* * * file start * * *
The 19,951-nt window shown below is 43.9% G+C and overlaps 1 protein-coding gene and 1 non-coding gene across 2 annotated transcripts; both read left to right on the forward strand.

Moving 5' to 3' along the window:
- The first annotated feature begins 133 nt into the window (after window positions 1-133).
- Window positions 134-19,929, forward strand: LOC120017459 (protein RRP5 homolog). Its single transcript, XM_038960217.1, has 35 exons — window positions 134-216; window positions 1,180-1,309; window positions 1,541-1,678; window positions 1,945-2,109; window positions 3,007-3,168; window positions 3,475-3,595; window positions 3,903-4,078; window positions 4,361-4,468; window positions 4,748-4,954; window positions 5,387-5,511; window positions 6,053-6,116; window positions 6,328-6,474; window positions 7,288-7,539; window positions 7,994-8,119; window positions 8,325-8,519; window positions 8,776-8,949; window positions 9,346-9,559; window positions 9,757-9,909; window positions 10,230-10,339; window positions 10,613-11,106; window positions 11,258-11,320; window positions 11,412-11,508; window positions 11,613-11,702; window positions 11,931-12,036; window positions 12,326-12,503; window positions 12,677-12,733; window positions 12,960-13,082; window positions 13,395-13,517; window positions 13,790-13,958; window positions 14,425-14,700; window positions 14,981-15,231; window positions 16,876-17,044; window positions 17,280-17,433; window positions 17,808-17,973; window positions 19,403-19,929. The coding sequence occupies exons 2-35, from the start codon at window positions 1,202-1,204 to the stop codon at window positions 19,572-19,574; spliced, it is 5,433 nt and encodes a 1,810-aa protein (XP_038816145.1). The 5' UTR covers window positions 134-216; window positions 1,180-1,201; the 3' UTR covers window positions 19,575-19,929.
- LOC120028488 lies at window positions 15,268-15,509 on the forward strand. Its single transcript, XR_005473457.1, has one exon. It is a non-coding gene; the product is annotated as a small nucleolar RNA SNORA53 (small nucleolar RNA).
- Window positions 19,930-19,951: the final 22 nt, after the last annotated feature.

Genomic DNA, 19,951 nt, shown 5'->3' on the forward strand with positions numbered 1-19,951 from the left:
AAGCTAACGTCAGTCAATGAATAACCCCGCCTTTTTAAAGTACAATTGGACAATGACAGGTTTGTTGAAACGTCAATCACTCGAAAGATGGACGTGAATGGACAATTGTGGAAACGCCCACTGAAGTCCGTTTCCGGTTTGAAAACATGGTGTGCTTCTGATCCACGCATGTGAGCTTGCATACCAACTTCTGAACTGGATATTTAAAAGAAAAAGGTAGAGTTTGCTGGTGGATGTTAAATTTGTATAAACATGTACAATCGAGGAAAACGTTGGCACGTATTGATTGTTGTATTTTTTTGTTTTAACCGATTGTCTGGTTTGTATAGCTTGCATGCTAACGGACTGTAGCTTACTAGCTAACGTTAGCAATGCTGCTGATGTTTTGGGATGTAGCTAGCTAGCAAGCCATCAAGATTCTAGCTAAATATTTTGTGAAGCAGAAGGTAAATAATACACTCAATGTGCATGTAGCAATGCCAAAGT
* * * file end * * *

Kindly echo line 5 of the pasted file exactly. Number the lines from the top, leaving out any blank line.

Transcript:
- LOC120028488 lies at window positions 15,268-15,509 on the forward strand. Its single transcript, XR_005473457.1, has one exon. It is a non-coding gene; the product is annotated as a small nucleolar RNA SNORA53 (small nucleolar RNA).